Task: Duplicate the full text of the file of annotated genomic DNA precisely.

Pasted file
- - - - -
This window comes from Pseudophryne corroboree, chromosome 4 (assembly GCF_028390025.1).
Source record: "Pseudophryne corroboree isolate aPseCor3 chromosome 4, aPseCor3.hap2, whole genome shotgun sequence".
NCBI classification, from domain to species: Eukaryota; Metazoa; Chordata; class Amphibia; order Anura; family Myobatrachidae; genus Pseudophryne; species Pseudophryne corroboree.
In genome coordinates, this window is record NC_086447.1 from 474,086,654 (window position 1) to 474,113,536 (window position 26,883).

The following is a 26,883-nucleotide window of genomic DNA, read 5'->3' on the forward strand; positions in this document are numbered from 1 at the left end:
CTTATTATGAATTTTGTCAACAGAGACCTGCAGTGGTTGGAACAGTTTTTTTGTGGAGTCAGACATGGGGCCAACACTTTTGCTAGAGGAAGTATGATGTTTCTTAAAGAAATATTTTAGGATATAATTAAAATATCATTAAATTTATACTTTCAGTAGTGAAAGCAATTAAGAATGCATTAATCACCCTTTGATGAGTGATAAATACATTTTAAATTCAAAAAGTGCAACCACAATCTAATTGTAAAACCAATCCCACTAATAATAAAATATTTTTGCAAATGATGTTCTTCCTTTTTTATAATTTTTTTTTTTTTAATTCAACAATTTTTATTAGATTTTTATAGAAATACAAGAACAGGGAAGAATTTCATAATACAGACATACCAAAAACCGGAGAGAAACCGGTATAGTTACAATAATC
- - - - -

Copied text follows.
This window comes from Pseudophryne corroboree, chromosome 4 (assembly GCF_028390025.1).
Source record: "Pseudophryne corroboree isolate aPseCor3 chromosome 4, aPseCor3.hap2, whole genome shotgun sequence".
NCBI classification, from domain to species: Eukaryota; Metazoa; Chordata; class Amphibia; order Anura; family Myobatrachidae; genus Pseudophryne; species Pseudophryne corroboree.
In genome coordinates, this window is record NC_086447.1 from 474,086,654 (window position 1) to 474,113,536 (window position 26,883).

The following is a 26,883-nucleotide window of genomic DNA, read 5'->3' on the forward strand; positions in this document are numbered from 1 at the left end:
CTTATTATGAATTTTGTCAACAGAGACCTGCAGTGGTTGGAACAGTTTTTTTGTGGAGTCAGACATGGGGCCAACACTTTTGCTAGAGGAAGTATGATGTTTCTTAAAGAAATATTTTAGGATATAATTAAAATATCATTAAATTTATACTTTCAGTAGTGAAAGCAATTAAGAATGCATTAATCACCCTTTGATGAGTGATAAATACATTTTAAATTCAAAAAGTGCAACCACAATCTAATTGTAAAACCAATCCCACTAATAATAAAATATTTTTGCAAATGATGTTCTTCCTTTTTTATAATTTTTTTTTTTTTAATTCAACAATTTTTATTAGATTTTTATAGAAATACAAGAACAGGGAAGAATTTCATAATACAGACATACCAAAAACCGGAGAGAAACCGGTATAGTTACAATAATC